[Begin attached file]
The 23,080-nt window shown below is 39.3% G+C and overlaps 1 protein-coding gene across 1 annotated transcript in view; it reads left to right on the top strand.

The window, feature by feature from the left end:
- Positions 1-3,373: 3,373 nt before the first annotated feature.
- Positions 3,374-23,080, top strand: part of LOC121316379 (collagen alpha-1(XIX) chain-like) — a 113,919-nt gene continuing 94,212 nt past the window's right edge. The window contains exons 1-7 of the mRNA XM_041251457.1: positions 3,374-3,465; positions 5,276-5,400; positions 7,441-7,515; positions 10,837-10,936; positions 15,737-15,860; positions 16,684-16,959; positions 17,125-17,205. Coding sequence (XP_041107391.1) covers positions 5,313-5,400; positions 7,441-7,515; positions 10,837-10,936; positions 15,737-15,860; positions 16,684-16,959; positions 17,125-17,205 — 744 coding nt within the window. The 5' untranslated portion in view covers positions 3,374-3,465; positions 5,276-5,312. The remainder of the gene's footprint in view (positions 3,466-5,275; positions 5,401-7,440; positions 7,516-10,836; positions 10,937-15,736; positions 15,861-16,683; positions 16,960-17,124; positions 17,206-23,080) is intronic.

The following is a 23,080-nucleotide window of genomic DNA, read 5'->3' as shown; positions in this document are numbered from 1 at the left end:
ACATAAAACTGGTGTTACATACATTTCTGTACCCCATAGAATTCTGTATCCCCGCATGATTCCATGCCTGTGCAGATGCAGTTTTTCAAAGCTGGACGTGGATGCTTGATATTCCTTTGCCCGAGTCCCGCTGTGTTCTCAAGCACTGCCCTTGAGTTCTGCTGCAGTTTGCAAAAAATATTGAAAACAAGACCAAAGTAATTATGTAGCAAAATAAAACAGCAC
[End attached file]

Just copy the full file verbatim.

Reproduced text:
The 23,080-nt window shown below is 39.3% G+C and overlaps 1 protein-coding gene across 1 annotated transcript in view; it reads left to right on the top strand.

The window, feature by feature from the left end:
- Positions 1-3,373: 3,373 nt before the first annotated feature.
- Positions 3,374-23,080, top strand: part of LOC121316379 (collagen alpha-1(XIX) chain-like) — a 113,919-nt gene continuing 94,212 nt past the window's right edge. The window contains exons 1-7 of the mRNA XM_041251457.1: positions 3,374-3,465; positions 5,276-5,400; positions 7,441-7,515; positions 10,837-10,936; positions 15,737-15,860; positions 16,684-16,959; positions 17,125-17,205. Coding sequence (XP_041107391.1) covers positions 5,313-5,400; positions 7,441-7,515; positions 10,837-10,936; positions 15,737-15,860; positions 16,684-16,959; positions 17,125-17,205 — 744 coding nt within the window. The 5' untranslated portion in view covers positions 3,374-3,465; positions 5,276-5,312. The remainder of the gene's footprint in view (positions 3,466-5,275; positions 5,401-7,440; positions 7,516-10,836; positions 10,937-15,736; positions 15,861-16,683; positions 16,960-17,124; positions 17,206-23,080) is intronic.

The following is a 23,080-nucleotide window of genomic DNA, read 5'->3' as shown; positions in this document are numbered from 1 at the left end:
ACATAAAACTGGTGTTACATACATTTCTGTACCCCATAGAATTCTGTATCCCCGCATGATTCCATGCCTGTGCAGATGCAGTTTTTCAAAGCTGGACGTGGATGCTTGATATTCCTTTGCCCGAGTCCCGCTGTGTTCTCAAGCACTGCCCTTGAGTTCTGCTGCAGTTTGCAAAAAATATTGAAAACAAGACCAAAGTAATTATGTAGCAAAATAAAACAGCAC